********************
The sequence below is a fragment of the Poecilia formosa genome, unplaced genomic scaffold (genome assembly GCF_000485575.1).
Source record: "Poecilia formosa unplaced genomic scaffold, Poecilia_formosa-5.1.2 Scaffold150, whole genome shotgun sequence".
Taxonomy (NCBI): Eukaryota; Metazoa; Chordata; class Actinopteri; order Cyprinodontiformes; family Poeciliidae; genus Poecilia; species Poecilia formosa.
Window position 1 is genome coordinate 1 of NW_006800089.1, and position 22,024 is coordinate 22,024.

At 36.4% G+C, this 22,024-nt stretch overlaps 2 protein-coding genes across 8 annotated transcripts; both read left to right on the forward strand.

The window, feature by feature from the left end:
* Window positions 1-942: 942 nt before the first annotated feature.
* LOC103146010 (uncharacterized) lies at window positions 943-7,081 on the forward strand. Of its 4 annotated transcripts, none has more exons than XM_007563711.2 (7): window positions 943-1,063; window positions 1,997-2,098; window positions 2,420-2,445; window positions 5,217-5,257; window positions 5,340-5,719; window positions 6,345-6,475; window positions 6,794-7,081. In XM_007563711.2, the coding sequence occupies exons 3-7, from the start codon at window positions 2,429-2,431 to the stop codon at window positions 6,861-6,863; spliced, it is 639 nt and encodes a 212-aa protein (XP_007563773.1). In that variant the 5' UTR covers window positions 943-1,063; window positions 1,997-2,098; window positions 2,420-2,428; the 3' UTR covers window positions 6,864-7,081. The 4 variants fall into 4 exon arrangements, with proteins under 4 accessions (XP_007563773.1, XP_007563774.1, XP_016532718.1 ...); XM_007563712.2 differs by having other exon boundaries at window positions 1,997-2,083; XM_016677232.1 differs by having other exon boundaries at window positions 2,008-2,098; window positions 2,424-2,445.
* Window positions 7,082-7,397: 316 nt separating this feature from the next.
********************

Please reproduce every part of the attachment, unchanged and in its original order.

The sequence below is a fragment of the Poecilia formosa genome, unplaced genomic scaffold (genome assembly GCF_000485575.1).
Source record: "Poecilia formosa unplaced genomic scaffold, Poecilia_formosa-5.1.2 Scaffold150, whole genome shotgun sequence".
Taxonomy (NCBI): Eukaryota; Metazoa; Chordata; class Actinopteri; order Cyprinodontiformes; family Poeciliidae; genus Poecilia; species Poecilia formosa.
Window position 1 is genome coordinate 1 of NW_006800089.1, and position 22,024 is coordinate 22,024.

At 36.4% G+C, this 22,024-nt stretch overlaps 2 protein-coding genes across 8 annotated transcripts; both read left to right on the forward strand.

The window, feature by feature from the left end:
* Window positions 1-942: 942 nt before the first annotated feature.
* LOC103146010 (uncharacterized) lies at window positions 943-7,081 on the forward strand. Of its 4 annotated transcripts, none has more exons than XM_007563711.2 (7): window positions 943-1,063; window positions 1,997-2,098; window positions 2,420-2,445; window positions 5,217-5,257; window positions 5,340-5,719; window positions 6,345-6,475; window positions 6,794-7,081. In XM_007563711.2, the coding sequence occupies exons 3-7, from the start codon at window positions 2,429-2,431 to the stop codon at window positions 6,861-6,863; spliced, it is 639 nt and encodes a 212-aa protein (XP_007563773.1). In that variant the 5' UTR covers window positions 943-1,063; window positions 1,997-2,098; window positions 2,420-2,428; the 3' UTR covers window positions 6,864-7,081. The 4 variants fall into 4 exon arrangements, with proteins under 4 accessions (XP_007563773.1, XP_007563774.1, XP_016532718.1 ...); XM_007563712.2 differs by having other exon boundaries at window positions 1,997-2,083; XM_016677232.1 differs by having other exon boundaries at window positions 2,008-2,098; window positions 2,424-2,445.
* Window positions 7,082-7,397: 316 nt separating this feature from the next.